Thursday, April 24, 2014

Being a CVC - A perspective on Novartis Venture Fund's investment (& exit) strategy

If anything, the recent news of Novartis agreeing to sell its vaccine & veterinary businesses while simultaneously acquiring oncology assets from GSK consolidates my earlier view/ observation that the investment philosophy of a corporate’s venture arm seldom reflects the strategic goals pursued by the corporation itself - effectively meaning that there’s hardly any difference between a CVC and a VC as far as the ‘intention behind the investment’ goes – the intent in this context being a tangible ROI.

There is albeit a definitive difference between a CVC & VC as far as the ‘intelligence behind the investment’ goes – the intelligence in this context being the insider-edge the CVC enjoys when it comes to identifying, qualifying and investing in a promising enterprise, an edge seemingly acknowledged by the VC & angel community given the sheer number of fundraising rounds led by the likes of Google, Intel & Novartis compared to than those led by non-CVC brave-hearts – This propensity of the investing junta to look up to the CVCs to take lead is demonstrated once again by the quantum of followers the likes of Kevin Rose (Google Ventures) & Jerry Yang (Yahoo) command on AngelList, the new age pit-stop of investors & enterprises alike.

I realize though that compared to the regular VC, an average CVC can afford to be lot more adventurous/ less-conservative since the LP, which is the corporate itself, has a far less looming presence given the non-financial nature of the corporation.  This context of less-intense LP scrutiny thus affords a CVC greater liberty & hence their investment strategy may not be that de-risked after all & this isn’t saying anything.

With no prejudice whatsoever on the relative merits of a CVC vis-à-vis a VC & going merely by the data, I think Novartis Venture Funds (NVF) is what one could refer as the ‘Google Ventures of pharmaceutical innovation’, a yard-stick, if not a bench-mark other VCs could use within the pharmaceutical domain. With this premise, I went about analyzing the NVF’s investments data, of both current & exited portfolio, the key takeaways of which I have discussed below;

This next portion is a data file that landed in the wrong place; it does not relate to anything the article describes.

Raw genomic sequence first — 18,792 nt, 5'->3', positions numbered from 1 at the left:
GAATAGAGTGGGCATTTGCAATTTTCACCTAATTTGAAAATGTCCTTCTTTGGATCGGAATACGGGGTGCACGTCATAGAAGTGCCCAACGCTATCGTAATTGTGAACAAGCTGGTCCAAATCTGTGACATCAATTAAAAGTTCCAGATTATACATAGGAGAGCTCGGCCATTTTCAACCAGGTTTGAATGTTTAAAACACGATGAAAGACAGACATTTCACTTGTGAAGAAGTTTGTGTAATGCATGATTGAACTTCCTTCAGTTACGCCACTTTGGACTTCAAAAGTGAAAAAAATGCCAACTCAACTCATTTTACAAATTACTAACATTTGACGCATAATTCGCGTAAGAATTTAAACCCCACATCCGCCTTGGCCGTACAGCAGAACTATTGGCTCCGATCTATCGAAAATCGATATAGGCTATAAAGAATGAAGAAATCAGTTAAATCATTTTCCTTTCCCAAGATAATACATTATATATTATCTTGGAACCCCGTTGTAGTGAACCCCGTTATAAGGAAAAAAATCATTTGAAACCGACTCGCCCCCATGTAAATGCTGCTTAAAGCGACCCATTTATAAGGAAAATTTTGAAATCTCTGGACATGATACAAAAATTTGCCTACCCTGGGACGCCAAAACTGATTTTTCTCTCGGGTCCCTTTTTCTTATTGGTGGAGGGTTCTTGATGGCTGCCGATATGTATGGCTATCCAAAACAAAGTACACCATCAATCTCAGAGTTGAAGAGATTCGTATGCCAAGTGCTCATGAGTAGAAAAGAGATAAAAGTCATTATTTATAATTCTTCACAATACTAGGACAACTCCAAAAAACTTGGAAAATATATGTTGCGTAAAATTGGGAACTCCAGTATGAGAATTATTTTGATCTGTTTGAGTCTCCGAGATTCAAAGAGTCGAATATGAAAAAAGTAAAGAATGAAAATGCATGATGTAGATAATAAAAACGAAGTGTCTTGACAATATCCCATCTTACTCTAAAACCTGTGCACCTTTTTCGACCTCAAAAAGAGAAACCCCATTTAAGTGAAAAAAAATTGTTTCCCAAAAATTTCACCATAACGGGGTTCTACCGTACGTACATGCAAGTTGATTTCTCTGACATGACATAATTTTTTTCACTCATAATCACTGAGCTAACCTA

A quick comparison of NVF investment focus & Novartis business focus;



When it comes to making small molecule therapeutics work both as a business strategy & investment focus, few seem to be able to bend it like Novartis. Despite Small molecule therapeutics being a mere 20% of the total invested value, this segment is a star performer at 63% when it comes to exits. This performance is consistent in both the major exit types of IPO (69%) and Acquisition (59%) – the relatively higher contribution of IPO as an exit also seems to suggest that the chances of an IPO are higher for an enterprise developing small molecules & that going public isn’t an easy game for a company developing biologicals.

No wonder then that the current portfolio of NVF once again is dominated by enterprises pursuing small molecule therapeutic dreams (53%). However the marginally higher percentage share of biologic therapeutics in the current investments indicates NVF is cautiously optimistic about these living herbs!  


The NVF investment spread across therapeutics is nothing counter intuitive & is expectedly skewed towards oncology. What’s interesting is the sentiment/ attitude driving these investments in different disease segments.

Looking at the interplay of number v/s value of investments, NVF’s investor attitude can be summarised as follows for a few key segments;

Oncology           -->          Casting the net far & wide
Hematology      -->          Betting high
Cardiology         -->          Upping the stakes
Allergy               -->          Risking it big
Infection            -->          Seeding a promise


With companies having FIC assets making up 60% of the total current investments & since FIC assets are typically more attractive acquisition targets, it can be surmised that NVF is not counting on IPO as the primary exit path.


Perhaps this is more of an alert to enterprises seeking venture funding than other VCs – the date clearly shows NVFs reluctance to risk its green-backs on the very volatile PIII assets – this once again underscores the primal premise that for NVF’s vision is limited to supporting viable clinical assets and NOT in seeing them through to the market.

The message hence for the biotech is - knock at the doors of NVF after your IND is filed & count on their support till end of Phase II & showcase the potential of your clinical asset to get acquired even as it is still in PI or PII.


VC is more a patient fund than earlier & NVF seemingly realizes that – that’s what the numbers say at least

Despite the now apparent & clear segregation of objectives of a corporate & of its venture fund, a CVC seemingly still employs the insider-edge in making its investment & exit decisions.

Meray Chaaraaney.